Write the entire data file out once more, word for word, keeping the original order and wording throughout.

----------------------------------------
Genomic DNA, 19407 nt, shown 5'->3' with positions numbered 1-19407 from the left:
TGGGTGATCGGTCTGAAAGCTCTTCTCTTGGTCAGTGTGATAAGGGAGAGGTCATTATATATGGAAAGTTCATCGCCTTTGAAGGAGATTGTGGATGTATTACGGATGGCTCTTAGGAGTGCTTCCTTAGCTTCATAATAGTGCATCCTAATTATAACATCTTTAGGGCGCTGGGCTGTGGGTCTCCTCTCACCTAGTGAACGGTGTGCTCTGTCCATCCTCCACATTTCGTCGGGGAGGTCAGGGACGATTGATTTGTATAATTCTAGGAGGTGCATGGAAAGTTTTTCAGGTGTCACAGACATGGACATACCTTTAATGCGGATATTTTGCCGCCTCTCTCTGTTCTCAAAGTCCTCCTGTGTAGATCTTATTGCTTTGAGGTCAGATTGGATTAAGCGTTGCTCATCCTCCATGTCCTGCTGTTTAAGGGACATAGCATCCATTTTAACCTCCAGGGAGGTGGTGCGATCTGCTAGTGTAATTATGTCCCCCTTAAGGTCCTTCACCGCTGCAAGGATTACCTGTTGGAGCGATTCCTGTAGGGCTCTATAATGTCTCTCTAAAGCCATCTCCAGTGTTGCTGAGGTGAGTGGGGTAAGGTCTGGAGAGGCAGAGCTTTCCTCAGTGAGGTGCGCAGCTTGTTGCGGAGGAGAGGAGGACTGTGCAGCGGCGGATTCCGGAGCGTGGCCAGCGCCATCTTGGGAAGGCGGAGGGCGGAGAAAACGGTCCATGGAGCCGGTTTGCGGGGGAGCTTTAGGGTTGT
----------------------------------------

Genomic DNA, 19407 nt, shown 5'->3' with positions numbered 1-19407 from the left:
TGGGTGATCGGTCTGAAAGCTCTTCTCTTGGTCAGTGTGATAAGGGAGAGGTCATTATATATGGAAAGTTCATCGCCTTTGAAGGAGATTGTGGATGTATTACGGATGGCTCTTAGGAGTGCTTCCTTAGCTTCATAATAGTGCATCCTAATTATAACATCTTTAGGGCGCTGGGCTGTGGGTCTCCTCTCACCTAGTGAACGGTGTGCTCTGTCCATCCTCCACATTTCGTCGGGGAGGTCAGGGACGATTGATTTGTATAATTCTAGGAGGTGCATGGAAAGTTTTTCAGGTGTCACAGACATGGACATACCTTTAATGCGGATATTTTGCCGCCTCTCTCTGTTCTCAAAGTCCTCCTGTGTAGATCTTATTGCTTTGAGGTCAGATTGGATTAAGCGTTGCTCATCCTCCATGTCCTGCTGTTTAAGGGACATAGCATCCATTTTAACCTCCAGGGAGGTGGTGCGATCTGCTAGTGTAATTATGTCCCCCTTAAGGTCCTTCACCGCTGCAAGGATTACCTGTTGGAGCGATTCCTGTAGGGCTCTATAATGTCTCTCTAAAGCCATCTCCAGTGTTGCTGAGGTGAGTGGGGTAAGGTCTGGAGAGGCAGAGCTTTCCTCAGTGAGGTGCGCAGCTTGTTGCGGAGGAGAGGAGGACTGTGCAGCGGCGGATTCCGGAGCGTGGCCAGCGCCATCTTGGGAAGGCGGAGGGCGGAGAAAACGGTCCATGGAGCCGGTTTGCGGGGGAGCTTTAGGGTTGT